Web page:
Subcommittee Investigates Delays at FDA
WASHINGTON, DC - The House Energy and Commerce Subcommittee on Oversight and Investigations, chaired by Rep. Cliff Stearns (R-FL), today held a hearing on the Food and Drug Administration's medical device regulations and the impact on American patients, innovation, and job creation. Patients and innovators adversely affected by regulatory inconsistencies and inefficiencies at the FDA shared their personal testimonies and Dr. Jeffrey Shuren, Director of the Center for Device and Radiolical Health at the Food and Drug Administration, provided an update on the FDA's approval process.
Stearns said, "The medical device industry has brought hundreds of thousands of high paying jobs to our country and life-saving, life-improving devices to our nation's patients in a safe and efficient manner. Unfortunately, it appears that regulatory inconsistency and inefficiency at FDA is causing innovation medical device companies to move offshore and launch their products abroad, oftentimes years before they enter the U.S. market, if at all."
Carol Murphy, a migraine sufferer from Fairborn, Ohio, provided first-hand testimony that FDA's overly burdensome approval process has prevented American patients from accessing critical medical treatment
Murphy said, "We, as Americans, should not have to go to England to get medical equipment to help live a normal life. This is a product made in America, by Americans, but not for use by Americans."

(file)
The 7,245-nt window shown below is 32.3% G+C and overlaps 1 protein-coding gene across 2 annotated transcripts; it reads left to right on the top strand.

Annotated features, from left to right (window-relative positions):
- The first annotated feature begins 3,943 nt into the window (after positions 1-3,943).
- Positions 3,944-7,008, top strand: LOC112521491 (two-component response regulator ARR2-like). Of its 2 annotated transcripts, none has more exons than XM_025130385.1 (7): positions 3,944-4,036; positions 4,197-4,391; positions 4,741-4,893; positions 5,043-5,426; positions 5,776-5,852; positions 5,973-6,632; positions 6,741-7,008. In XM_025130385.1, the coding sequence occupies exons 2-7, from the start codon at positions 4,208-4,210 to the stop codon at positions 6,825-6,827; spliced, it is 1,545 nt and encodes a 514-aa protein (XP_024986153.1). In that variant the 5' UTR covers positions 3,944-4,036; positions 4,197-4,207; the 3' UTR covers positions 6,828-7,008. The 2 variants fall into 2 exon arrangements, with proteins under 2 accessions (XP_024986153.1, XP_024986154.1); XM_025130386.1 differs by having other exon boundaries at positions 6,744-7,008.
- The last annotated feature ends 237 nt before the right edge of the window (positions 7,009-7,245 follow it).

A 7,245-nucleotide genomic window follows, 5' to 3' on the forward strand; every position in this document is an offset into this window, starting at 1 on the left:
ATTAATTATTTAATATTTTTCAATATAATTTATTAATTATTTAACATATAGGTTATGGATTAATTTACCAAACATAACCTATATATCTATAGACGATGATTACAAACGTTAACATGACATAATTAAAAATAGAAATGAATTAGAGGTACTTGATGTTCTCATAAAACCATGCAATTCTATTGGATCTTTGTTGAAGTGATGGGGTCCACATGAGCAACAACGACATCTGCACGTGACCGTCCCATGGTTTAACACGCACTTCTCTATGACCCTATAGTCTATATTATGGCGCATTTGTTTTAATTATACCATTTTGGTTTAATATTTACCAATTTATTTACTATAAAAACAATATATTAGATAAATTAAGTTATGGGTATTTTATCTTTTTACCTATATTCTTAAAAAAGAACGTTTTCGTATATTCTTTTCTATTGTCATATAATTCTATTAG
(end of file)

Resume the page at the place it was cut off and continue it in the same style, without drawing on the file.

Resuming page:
Dr. Sean Ianchulev, Chief Medical Officer at Transcend Medical, Inc., explained, "On several occasions, I have had to refer patients to other countries to receive the necessary treatment because the medical devices were not available in the US and were years away from being commercialized."
In addition to patient concerns, FDA's increasingly burdensome regulations are stifling innovation and job creation. Award-winning inventor Dr. Robert Fischell testified, "Unfortunately, the environment that exists at the FDA's Center for Devices and Radiological Health over the past few years is the worst I have experienced in my 42 year career, innovating medical technologies. I am here today because of the millions of patients and physicians who are searching for therapies to improve the human condition. Unfortunately it is not technology, science, ingenuity or the economy that is standing in the way of success in developing new medical technologies. It is the FDA. As a strong supporter of President Obama, this is not easy for me to say, but it is the truth."
Rep. Leonard Lance (R-NJ) asked Dr. Fischell how these barriers weaken the United States' leadership position in medical technology and innovation. Dr. Fischell explained, "From twenty to about five years ago, venture capitalists would come to me and say, "˜Dr. Fischell, I'd like to support your latest invention tell me what it is.' Now I've recently gone to venture capitalists and say, "˜We have this great new cure for migraines and I need another $2 million to finish it.' And they say, "˜Because of the FDA, we can't give it to you. It's too risky.'"
When Rep. Michael C. Burgess, M.D. (R-TX) questioned whether the FDA is causing the US to lose its competitive edge, Dr. Shuren admitted, "The FDA needs to do a better job to ensure we keep our edge as the world's leader in medical device innovation."
Stearns said, "Hopefully, Dr. Shuren will gain insight from these patients' experiences and better understand the fact that patient safety and public health are not only jeopardized by approving devices that are unsafe, but also by failing to approve devices that are safe. We need to find solutions soon. Patients are waiting."